Earlier this month, Austinites were wowed and amazed by the latest installment of Pop-Up Magazine, the acclaimed and star-studded live-action magazine performance that’s been traveling the country. It’s filled with deeply moving stories, lots of humor, stunning visuals and a beautiful live orchestra. We laughed, we cried and we drank Bulleit Bourbon.
It’s hard to describe this event. I tried for days beforehand to get a sense of what this exactly was. No luck. It’s part play, part music, part symphony, part comedy show, part slam poetry hour and part monologue. Imagine this: You’re sitting in the audience with a Bulleit Bourbon cocktail in hand. A woman enters the stage, making her way to the microphone. The screen lights up with the title of her story. To the left, the orchestra starts to play the soundtrack to the story. The writer begins telling her story of how there’s a town in Alaska where bald eagles frequently attack residents and visitors. She pauses; a video plays on the screen of an interview with one of these residents. She resumes her story. As she’s describing scenarios, images appear on the screen to visually portray what she’s talking about. The music correlates to her inflections and the tone of the story. Her story is finished. The audience claps. The next writer enters the stage.
11 stories in total were portrayed through music, voice and art. Each story represents a different “department” of the magazine. These included nature, obituaries, culture, crime, education, profile, lives, dispatch, society, relationships and the arts.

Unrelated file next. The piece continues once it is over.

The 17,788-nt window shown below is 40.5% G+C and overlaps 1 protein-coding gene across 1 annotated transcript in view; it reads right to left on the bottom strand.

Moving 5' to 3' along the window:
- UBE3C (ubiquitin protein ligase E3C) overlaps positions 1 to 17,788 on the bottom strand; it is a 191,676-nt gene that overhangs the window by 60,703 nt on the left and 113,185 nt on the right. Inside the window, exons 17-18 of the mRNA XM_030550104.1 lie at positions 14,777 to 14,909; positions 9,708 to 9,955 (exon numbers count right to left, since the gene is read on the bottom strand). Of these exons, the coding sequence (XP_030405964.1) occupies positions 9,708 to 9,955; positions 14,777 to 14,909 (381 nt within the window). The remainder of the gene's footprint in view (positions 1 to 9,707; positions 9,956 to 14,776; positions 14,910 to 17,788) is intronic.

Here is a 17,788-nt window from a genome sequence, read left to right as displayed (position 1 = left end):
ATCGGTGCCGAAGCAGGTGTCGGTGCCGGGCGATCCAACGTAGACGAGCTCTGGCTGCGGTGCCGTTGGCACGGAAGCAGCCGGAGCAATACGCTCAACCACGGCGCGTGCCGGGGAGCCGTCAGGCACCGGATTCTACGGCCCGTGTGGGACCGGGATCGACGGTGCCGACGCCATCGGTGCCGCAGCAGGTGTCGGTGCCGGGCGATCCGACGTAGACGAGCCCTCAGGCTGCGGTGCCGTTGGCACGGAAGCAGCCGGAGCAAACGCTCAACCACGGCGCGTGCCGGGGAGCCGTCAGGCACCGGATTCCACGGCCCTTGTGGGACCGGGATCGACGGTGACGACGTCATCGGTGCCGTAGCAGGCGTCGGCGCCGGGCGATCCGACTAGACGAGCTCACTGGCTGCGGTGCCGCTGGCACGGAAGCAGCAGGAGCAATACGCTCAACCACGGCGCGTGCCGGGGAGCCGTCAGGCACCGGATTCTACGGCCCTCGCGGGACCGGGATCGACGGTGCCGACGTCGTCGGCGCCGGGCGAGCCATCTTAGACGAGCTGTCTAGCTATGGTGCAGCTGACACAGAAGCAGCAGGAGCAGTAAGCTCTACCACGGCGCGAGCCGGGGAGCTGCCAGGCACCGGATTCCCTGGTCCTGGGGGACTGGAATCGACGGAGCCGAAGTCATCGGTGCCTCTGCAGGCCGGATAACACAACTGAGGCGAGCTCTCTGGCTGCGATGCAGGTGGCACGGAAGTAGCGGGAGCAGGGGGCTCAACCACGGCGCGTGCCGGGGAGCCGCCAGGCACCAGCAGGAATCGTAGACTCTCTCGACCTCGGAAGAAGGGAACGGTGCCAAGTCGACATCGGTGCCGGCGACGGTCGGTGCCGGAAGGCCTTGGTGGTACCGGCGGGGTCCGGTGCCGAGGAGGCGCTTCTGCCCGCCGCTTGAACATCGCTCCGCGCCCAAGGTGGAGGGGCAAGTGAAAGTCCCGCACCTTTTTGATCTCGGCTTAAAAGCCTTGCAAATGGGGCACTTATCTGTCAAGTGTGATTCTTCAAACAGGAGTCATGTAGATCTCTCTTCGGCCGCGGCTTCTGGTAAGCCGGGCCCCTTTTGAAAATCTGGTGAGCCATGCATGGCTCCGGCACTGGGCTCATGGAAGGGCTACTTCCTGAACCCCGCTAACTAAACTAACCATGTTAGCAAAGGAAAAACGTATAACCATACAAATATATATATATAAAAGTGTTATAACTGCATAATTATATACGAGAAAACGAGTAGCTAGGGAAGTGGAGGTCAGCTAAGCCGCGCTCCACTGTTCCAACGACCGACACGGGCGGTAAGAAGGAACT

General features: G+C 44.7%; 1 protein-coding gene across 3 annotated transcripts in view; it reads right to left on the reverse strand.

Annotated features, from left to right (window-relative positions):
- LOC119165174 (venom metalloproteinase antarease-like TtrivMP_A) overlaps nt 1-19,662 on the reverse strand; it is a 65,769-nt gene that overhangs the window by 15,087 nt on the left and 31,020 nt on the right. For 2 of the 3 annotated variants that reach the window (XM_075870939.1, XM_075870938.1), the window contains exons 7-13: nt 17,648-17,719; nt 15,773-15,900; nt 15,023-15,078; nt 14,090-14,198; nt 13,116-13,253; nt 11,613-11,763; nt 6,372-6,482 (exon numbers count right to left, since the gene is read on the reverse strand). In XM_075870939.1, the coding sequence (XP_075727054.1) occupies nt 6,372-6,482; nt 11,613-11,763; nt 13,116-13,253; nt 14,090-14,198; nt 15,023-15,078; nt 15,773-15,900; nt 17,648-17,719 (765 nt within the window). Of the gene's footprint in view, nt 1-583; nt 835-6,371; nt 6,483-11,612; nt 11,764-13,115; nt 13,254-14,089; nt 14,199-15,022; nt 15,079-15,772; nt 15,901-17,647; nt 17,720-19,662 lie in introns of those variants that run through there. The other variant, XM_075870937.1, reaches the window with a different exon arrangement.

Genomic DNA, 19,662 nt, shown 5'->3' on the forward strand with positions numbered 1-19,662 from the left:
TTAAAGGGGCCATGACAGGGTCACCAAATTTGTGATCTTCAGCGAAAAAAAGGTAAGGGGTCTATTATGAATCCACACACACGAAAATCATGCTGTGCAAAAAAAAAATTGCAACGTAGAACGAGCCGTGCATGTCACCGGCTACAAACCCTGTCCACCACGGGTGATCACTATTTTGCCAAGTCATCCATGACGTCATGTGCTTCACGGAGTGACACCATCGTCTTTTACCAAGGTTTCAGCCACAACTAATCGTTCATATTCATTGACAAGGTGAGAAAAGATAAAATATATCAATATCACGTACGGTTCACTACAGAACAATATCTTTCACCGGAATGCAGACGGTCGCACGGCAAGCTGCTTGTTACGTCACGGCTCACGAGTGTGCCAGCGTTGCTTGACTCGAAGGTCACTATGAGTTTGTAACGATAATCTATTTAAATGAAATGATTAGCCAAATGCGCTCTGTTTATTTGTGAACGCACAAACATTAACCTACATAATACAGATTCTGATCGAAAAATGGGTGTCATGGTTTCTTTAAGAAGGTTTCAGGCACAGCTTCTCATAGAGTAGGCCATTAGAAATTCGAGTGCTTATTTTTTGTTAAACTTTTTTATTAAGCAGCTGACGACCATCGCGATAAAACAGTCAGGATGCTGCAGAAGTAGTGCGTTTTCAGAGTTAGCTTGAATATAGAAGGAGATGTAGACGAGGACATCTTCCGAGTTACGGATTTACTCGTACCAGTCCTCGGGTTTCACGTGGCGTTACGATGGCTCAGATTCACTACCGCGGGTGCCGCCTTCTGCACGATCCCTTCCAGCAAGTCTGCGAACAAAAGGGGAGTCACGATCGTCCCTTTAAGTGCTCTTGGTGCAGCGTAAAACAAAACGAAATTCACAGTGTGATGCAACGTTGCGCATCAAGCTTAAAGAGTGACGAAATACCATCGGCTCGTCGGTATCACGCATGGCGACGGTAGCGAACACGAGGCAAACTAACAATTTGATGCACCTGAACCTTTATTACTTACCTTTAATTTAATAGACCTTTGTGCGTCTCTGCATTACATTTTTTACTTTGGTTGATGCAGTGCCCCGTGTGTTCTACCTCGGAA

Some of my favorite stories included “Food Police,” performed by Cynthia Graber and Nicola Twilley of Gastropod. The story was all about a man who works in the food crime unit of an England police department. They described how the unit was formed and his daily activities on this unit. Certainly makes you think about what food crimes could be committed here in the U.S.
Another was “About Face,” by Jon Mooallem. Jon’s doppelganger is a dead Spanish matador. He recounted how he came to discover this striking similarity and how it changed the way he thought about himself.
The crowd favorite was far and away “The Opera Singer,” by Tim Hussin and Tim Blevins. Hussin describes a homeless man (Blevins) who was once a Broadway opera singer. His painkiller addiction landed him on the streets. Throughout the story, clips from a documentary about Blevins played on the screen. At the end of the story, Blevins walked out on stage and performed a beautiful song that had most of the audience in tears. He received a standing ovation.
This is but a very short recap of Pop-Up Magazine. The Winter Tour 2017 is now over, but if you have an opportunity to attend this event in the spring or summer, do not hesitate for one moment to go.